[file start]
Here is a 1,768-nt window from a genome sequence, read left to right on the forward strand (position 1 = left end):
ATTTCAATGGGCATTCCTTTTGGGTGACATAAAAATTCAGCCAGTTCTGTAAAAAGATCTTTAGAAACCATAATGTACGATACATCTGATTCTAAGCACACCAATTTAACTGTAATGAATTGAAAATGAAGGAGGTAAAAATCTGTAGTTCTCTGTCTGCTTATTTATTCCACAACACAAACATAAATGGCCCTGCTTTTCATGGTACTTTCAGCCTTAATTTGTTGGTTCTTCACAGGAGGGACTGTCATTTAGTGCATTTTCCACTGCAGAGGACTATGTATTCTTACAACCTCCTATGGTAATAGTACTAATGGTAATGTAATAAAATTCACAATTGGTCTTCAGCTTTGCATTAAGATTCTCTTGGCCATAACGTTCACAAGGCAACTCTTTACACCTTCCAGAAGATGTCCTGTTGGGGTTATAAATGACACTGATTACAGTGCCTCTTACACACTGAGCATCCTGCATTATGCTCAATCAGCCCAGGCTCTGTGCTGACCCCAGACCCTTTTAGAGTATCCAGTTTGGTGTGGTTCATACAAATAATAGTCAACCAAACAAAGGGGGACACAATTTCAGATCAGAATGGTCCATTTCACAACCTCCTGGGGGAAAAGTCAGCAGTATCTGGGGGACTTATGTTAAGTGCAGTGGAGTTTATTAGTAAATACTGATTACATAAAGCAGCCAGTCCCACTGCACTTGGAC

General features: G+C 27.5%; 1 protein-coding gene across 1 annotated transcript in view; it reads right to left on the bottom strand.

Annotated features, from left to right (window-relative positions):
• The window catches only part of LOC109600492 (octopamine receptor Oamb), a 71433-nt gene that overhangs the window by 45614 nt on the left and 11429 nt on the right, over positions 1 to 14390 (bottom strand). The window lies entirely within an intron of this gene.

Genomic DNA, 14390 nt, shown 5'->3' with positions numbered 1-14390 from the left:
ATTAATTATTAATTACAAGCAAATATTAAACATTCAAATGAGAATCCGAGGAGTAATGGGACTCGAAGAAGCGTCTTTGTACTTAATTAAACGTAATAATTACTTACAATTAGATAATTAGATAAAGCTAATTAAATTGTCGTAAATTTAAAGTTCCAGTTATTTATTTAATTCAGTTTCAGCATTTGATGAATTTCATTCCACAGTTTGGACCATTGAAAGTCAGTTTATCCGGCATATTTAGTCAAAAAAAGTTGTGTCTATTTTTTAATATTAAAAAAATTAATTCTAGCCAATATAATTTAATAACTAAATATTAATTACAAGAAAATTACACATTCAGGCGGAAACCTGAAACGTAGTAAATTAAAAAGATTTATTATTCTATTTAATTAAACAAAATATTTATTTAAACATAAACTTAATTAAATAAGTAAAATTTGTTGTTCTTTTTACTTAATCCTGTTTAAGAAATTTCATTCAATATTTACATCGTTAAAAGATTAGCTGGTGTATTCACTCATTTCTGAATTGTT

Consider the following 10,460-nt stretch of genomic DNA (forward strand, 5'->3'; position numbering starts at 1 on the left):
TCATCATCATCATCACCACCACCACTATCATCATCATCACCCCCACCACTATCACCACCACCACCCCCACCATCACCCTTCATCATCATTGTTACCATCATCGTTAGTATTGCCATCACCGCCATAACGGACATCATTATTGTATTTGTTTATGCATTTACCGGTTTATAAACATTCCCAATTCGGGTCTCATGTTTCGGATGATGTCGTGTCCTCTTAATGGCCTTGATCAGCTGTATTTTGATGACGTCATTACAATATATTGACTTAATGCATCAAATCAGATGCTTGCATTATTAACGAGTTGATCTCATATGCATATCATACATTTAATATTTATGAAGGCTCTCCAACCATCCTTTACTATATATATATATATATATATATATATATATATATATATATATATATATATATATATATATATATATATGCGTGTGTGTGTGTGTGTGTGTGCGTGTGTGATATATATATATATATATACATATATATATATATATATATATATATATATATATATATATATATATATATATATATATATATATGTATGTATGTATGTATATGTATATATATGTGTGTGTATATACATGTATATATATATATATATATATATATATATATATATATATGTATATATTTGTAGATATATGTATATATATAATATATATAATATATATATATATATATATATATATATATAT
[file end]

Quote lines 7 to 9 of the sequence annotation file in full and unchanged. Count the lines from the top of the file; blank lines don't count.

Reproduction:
ATTAATTATTAATTACAAGCAAATATTAAACATTCAAATGAGAATCCGAGGAGTAATGGGACTCGAAGAAGCGTCTTTGTACTTAATTAAACGTAATAATTACTTACAATTAGATAATTAGATAAAGCTAATTAAATTGTCGTAAATTTAAAGTTCCAGTTATTTATTTAATTCAGTTTCAGCATTTGATGAATTTCATTCCACAGTTTGGACCATTGAAAGTCAGTTTATCCGGCATATTTAGTCAAAAAAAGTTGTGTCTATTTTTTAATATTAAAAAAATTAATTCTAGCCAATATAATTTAATAACTAAATATTAATTACAAGAAAATTACACATTCAGGCGGAAACCTGAAACGTAGTAAATTAAAAAGATTTATTATTCTATTTAATTAAACAAAATATTTATTTAAACATAAACTTAATTAAATAAGTAAAATTTGTTGTTCTTTTTACTTAATCCTGTTTAAGAAATTTCATTCAATATTTACATCGTTAAAAGATTAGCTGGTGTATTCACTCATTTCTGAATTGTT

Consider the following 10,460-nt stretch of genomic DNA (forward strand, 5'->3'; position numbering starts at 1 on the left):
TCATCATCATCATCACCACCACCACTATCATCATCATCACCCCCACCACTATCACCACCACCACCCCCACCATCACCCTTCATCATCATTGTTACCATCATCGTTAGTATTGCCATCACCGCCATAACGGACATCATTATTGTATTTGTTTATGCATTTACCGGTTTATAAACATTCCCAATTCGGGTCTCATGTTTCGGATGATGTCGTGTCCTCTTAATGGCCTTGATCAGCTGTATTTTGATGACGTCATTACAATATATTGACTTAATGCATCAAATCAGATGCTTGCATTATTAACGAGTTGATCTCATATGCATATCATACATTTAATATTTATGAAGGCTCTCCAACCATCCTTTACTATATATATATATATATATATATATATATATATATATATATATATATATATATATATATATATATATATGCGTGTGTGTGTGTGTGTGTGTGCGTGTGTGATATATATATATATATATACATATATATATATATATATATATATATATATATATATATATATATATATATATATATATATATATGTATGTATGTATGTATATGTATATATATGTGTGTGTATATACATGTATATATATATATATATATATATATATATATATATATATGTATATATTTGTAGATATATGTATATATATAATATATATAATATATATATATATATATATATATATATATAT